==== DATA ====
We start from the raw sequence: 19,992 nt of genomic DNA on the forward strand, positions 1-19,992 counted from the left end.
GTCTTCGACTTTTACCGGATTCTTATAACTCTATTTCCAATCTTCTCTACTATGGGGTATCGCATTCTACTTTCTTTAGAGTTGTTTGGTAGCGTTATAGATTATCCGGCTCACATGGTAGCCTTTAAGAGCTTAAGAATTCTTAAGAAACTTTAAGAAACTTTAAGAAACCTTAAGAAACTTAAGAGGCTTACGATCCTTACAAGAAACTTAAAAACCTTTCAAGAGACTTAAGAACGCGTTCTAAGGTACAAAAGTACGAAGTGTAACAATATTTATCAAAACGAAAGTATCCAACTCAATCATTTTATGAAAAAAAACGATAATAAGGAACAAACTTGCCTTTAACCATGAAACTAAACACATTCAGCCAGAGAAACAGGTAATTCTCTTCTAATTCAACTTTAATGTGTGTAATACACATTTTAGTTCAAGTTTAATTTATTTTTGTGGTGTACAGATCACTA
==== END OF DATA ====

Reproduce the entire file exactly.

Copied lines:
We start from the raw sequence: 19,992 nt of genomic DNA on the forward strand, positions 1-19,992 counted from the left end.
GTCTTCGACTTTTACCGGATTCTTATAACTCTATTTCCAATCTTCTCTACTATGGGGTATCGCATTCTACTTTCTTTAGAGTTGTTTGGTAGCGTTATAGATTATCCGGCTCACATGGTAGCCTTTAAGAGCTTAAGAATTCTTAAGAAACTTTAAGAAACTTTAAGAAACCTTAAGAAACTTAAGAGGCTTACGATCCTTACAAGAAACTTAAAAACCTTTCAAGAGACTTAAGAACGCGTTCTAAGGTACAAAAGTACGAAGTGTAACAATATTTATCAAAACGAAAGTATCCAACTCAATCATTTTATGAAAAAAAACGATAATAAGGAACAAACTTGCCTTTAACCATGAAACTAAACACATTCAGCCAGAGAAACAGGTAATTCTCTTCTAATTCAACTTTAATGTGTGTAATACACATTTTAGTTCAAGTTTAATTTATTTTTGTGGTGTACAGATCACTA